The advent of economical gene synthesis is making it easier than ever to engineer completely new proteins. Computational protein design is a promising strategy to take advantage of our new found latitude. Previous computational protein design efforts have led to extraordinarily stable proteins (Tm above 99°C). However, the same algorithms also can lead to unfolded, aggregated, or destabilized proteins. It remains challenging to reliably design properties of interest (structure, stability, catalysis) into synthetic proteins. Furthermore, directed evolution raises the bar for computational design; it is often possible to optimize a protein of interest via screening libraries of random mutants thereof.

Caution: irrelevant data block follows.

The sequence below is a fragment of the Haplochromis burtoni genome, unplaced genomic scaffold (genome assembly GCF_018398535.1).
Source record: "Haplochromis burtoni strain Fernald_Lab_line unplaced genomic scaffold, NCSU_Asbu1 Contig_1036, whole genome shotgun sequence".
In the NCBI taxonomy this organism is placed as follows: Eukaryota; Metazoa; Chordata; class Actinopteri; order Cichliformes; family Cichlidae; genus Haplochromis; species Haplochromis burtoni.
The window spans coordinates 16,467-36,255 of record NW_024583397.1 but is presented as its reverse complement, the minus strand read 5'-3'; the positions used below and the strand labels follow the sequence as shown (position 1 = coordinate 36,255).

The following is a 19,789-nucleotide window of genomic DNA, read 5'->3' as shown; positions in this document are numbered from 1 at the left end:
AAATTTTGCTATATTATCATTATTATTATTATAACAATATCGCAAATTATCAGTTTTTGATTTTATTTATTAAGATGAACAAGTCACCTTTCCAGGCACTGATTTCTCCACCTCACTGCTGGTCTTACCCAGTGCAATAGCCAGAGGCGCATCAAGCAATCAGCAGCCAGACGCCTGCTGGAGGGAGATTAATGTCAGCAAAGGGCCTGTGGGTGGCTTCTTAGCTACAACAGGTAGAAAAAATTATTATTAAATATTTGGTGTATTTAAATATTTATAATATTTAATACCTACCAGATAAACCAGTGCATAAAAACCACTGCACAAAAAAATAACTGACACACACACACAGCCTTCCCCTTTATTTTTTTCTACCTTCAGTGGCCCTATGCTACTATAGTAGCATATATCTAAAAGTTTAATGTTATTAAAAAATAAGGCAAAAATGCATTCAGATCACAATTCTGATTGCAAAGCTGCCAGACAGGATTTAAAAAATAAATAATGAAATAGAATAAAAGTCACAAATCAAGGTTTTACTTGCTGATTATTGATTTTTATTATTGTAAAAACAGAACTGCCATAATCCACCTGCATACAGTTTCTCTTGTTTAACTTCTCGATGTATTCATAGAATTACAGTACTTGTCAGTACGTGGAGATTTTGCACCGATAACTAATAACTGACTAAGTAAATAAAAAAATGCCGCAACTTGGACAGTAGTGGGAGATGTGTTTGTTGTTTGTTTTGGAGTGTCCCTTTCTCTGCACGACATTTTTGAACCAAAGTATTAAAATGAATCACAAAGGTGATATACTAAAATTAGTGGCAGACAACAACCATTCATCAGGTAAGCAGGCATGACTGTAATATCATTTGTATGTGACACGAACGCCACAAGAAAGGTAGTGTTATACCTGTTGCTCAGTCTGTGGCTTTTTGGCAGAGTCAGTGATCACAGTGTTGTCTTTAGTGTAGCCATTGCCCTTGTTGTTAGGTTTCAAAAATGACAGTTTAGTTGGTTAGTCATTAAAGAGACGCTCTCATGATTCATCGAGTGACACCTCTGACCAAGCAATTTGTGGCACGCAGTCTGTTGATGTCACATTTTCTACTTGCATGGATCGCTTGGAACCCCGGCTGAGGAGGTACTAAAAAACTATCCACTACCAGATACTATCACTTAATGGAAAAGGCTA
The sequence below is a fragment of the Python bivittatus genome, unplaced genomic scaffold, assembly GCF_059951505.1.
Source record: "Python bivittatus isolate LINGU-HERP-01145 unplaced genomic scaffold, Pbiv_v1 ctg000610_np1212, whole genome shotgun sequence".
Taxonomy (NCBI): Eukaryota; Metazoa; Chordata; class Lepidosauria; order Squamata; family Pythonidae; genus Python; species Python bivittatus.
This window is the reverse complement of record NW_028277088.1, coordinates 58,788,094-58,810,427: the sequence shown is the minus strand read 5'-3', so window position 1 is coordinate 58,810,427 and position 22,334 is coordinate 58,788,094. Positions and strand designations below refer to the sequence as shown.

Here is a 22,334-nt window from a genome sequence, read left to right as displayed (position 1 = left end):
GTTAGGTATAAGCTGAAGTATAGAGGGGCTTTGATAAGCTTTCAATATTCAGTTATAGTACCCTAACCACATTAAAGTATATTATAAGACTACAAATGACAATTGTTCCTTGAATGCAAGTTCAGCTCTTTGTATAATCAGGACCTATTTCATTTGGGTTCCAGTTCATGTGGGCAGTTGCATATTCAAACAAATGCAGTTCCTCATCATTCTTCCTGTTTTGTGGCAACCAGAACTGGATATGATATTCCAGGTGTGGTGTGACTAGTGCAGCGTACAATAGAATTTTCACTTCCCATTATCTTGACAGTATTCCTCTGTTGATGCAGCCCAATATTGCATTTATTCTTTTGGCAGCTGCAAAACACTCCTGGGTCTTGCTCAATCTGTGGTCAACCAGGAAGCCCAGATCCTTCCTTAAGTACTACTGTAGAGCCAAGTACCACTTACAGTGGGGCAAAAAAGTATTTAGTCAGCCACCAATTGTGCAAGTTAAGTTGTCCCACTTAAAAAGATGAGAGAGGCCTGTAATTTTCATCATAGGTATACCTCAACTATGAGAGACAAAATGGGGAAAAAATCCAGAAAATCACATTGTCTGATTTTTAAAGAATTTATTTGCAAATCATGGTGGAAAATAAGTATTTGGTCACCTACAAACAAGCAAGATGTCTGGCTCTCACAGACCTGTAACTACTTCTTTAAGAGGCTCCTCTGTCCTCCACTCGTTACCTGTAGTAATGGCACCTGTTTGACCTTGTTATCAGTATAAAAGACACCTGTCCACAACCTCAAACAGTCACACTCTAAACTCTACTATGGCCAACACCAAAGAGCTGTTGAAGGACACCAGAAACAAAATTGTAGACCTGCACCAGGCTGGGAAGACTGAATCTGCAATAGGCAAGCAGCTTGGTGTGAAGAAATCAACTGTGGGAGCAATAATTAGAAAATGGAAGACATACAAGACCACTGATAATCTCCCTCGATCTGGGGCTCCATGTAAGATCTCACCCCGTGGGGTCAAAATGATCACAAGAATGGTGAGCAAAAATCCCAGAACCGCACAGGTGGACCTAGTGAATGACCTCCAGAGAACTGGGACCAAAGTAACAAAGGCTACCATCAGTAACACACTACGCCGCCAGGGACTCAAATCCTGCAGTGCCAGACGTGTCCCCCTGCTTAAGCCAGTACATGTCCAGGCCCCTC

We aim to develop new methodology for reliable computational protein engineering, and to apply these methods to develop new enzymes with bioenergy applications (e.g. cellulase enzymes with long lifetime at high temperature). To validate the designed proteins we solve the crystal structures.